The Prophet accomplished all this through the strength of his character and personal example; he inspired in his followers a love, devotion and sense of awe that was unparalleled. While other men would have been corrupted by the absolute power that he wielded in his later years, Muhammad remained humble, ever aware of the Source of his blessings. ‘I am just God’s servant,’ he said, and ‘I have only been sent as a teacher.’ Although he spent his days in serving people and his nights in prayer, he preached religious moderation and balance; he forbade his followers to adopt a monastic lifestyle and preferred that they establish strong families and engage themselves in bettering the world around them, while remaining deeply conscious of God.
In the brief space of one generation and during his own lifetime, the Prophet Muhammad* successfully transformed the faith, mentality and culture of the people of Arabia; within 100 years his message had touched the hearts and lives of millions in Africa, Asia and parts of Europe. The Prophet foretold that each succeeding generation would be worse than the one before it, and true to his prediction, Muslims have not always understood or honoured his example. But Muhammad’s teachings, speeches and customs were carefully noted down by his Companions, and compiled into books of authentic sayings which are available in translation. Along with the Qur’an, they form the holistic foundation of a satisfying way of life for practising Muslims, while for others, they provide a fascinating glimpse into the heart and mind of an exceptional man and role model from whom much can be learned.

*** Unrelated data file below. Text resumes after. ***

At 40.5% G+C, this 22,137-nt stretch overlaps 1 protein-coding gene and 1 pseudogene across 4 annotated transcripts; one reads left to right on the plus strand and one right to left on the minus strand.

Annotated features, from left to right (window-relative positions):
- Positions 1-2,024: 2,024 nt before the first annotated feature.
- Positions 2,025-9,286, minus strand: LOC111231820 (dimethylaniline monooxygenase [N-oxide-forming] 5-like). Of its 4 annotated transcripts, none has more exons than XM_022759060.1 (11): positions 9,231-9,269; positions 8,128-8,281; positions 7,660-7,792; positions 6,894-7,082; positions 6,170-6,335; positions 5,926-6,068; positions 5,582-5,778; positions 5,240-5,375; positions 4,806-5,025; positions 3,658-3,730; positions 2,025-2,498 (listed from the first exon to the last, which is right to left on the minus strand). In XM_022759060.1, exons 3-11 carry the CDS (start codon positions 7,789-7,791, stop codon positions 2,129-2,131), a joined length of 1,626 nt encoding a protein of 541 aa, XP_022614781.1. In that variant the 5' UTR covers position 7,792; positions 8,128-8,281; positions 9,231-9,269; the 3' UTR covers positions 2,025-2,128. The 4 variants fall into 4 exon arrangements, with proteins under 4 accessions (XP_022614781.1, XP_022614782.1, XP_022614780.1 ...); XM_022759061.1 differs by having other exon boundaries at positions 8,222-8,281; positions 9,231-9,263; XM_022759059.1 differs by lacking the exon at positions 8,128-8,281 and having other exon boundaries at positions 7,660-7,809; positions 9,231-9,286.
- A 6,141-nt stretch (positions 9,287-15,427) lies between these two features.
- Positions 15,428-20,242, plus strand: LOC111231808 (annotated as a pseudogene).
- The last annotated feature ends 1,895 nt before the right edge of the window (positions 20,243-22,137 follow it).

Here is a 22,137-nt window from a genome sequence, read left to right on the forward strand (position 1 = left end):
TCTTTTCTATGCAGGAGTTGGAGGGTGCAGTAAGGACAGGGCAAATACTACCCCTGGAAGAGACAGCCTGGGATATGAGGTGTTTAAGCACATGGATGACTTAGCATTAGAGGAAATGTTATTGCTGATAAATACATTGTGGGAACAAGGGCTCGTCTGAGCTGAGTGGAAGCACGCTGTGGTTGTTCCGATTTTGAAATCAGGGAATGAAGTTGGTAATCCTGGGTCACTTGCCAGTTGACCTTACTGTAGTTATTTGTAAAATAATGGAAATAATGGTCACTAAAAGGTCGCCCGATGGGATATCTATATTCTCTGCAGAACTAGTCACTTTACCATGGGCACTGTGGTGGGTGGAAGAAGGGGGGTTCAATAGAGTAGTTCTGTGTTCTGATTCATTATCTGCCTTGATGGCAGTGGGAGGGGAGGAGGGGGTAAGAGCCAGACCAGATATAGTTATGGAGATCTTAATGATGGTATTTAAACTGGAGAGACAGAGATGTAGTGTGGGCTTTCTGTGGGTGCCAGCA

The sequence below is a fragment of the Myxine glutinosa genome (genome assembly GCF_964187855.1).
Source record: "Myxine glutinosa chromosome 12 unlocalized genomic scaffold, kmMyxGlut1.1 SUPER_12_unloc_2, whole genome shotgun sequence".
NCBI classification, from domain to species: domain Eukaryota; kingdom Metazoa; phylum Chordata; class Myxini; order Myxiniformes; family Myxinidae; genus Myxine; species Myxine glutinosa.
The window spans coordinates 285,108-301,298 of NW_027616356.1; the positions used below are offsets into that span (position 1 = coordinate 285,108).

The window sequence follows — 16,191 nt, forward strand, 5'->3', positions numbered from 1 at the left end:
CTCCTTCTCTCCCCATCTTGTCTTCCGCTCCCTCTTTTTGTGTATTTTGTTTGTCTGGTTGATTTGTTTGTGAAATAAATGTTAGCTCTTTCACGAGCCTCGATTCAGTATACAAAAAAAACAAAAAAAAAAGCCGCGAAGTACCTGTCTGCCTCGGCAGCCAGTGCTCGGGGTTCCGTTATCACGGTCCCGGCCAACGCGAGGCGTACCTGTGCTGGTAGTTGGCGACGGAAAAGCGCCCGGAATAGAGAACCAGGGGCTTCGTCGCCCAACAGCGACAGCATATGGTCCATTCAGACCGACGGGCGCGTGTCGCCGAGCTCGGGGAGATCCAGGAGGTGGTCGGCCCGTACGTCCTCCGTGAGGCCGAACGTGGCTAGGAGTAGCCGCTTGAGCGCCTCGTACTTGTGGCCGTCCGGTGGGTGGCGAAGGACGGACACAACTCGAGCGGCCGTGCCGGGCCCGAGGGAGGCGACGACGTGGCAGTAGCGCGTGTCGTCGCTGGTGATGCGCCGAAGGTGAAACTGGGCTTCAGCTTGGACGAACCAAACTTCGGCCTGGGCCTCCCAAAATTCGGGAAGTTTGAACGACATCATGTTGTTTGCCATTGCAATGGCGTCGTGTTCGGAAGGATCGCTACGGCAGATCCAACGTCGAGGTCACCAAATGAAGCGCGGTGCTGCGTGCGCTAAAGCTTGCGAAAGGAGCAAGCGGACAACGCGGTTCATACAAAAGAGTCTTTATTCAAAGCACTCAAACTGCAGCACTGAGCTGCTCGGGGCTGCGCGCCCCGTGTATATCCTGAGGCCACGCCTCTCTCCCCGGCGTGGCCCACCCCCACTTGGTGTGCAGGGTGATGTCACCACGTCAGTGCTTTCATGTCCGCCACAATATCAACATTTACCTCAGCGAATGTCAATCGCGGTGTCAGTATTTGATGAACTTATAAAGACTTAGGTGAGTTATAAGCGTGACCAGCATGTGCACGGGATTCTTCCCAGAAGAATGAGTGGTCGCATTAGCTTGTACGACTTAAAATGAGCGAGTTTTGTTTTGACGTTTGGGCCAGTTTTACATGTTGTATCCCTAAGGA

For reliable information on the Qur’an, Islam and Muslims, contact: WAMY EUROPE: 46 Goodge Street,
London W1T 4LU, UK
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More Literature about Islam in other Languages is available
Friday Jummah Khutbah by Imam Ali Omar, Imam of Greenwich Islamic Centre. Friday 16th September 2016.read more
Friday Jummah Khutbah by Imam Ali Omar, Imam of Greenwich Islamic Centre. Friday 9th September 2016.read more